Sachs said this is what we as South Africans need to offer those seeking solace in fleeing their homes.
He told the audience that he had been reflecting recently on his Jewish identity and what it meant to be “a good Jew”.
Two events made him contemplate the topic.
First, he always remembered how the late Chief Rabbi Cyril Harris had spoken at former anti-apartheid activist Joe Slovo’s funeral. “At the funeral, he said Joe was a good Jew. Now that surprised me: the head of the Orthodox rabbinate is calling Joe a good Jew. It was on ethical grounds.”
The second incident was when he was visiting England at a time when there was a legal challenge to a Jewish school that had excluded the child of a converted woman. The court was asked to establish if this was in contravention of race-discrimination laws.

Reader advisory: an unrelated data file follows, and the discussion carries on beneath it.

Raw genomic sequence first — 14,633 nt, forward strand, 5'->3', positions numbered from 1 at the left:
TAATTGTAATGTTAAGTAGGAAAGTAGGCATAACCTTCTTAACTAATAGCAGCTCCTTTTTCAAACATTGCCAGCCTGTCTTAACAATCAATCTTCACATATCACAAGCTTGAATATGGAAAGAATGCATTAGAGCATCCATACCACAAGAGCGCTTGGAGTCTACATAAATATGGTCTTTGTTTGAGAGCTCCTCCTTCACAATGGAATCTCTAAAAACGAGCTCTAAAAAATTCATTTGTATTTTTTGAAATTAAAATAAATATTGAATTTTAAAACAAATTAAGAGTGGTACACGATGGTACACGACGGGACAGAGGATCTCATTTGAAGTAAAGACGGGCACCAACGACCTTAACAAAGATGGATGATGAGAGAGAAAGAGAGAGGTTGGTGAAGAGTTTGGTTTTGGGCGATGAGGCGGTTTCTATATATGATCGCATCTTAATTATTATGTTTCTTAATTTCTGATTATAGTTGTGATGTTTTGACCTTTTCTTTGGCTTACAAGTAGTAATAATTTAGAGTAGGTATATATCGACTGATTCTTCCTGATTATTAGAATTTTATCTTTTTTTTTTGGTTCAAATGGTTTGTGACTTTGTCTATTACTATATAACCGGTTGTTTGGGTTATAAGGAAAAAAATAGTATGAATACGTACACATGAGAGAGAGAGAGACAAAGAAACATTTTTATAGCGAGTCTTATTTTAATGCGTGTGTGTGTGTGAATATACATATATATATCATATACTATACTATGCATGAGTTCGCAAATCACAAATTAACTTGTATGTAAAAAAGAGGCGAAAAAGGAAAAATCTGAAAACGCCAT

Then chief justice of England, Nick Phillips, asserted that he suddenly found himself in the position of having to “decide who is a Jew”.
Sachs remembers a member of the country’s Jewish Board of Deputies being called as a witness, and asserting that there were three criteria to being Jewish: to have a mezuzah; to contribute to Jewish charities; and to go to shul for at least the high holy days.
“Joe didn’t do these things – and I’ll be exactly the same. So I don’t know.”
Sachs said what was very pronounced for him was a “horror of antisemitism”.
He recalled visiting Bulgaria on holiday in 1968, and coming across two synagogues which had been hoarded by Nazis with looted memorabilia from other synagogues all over Europe as part of Hitler’s plans to build a monument to an extinct race.
“I went back to the apartment, and wept,” he said.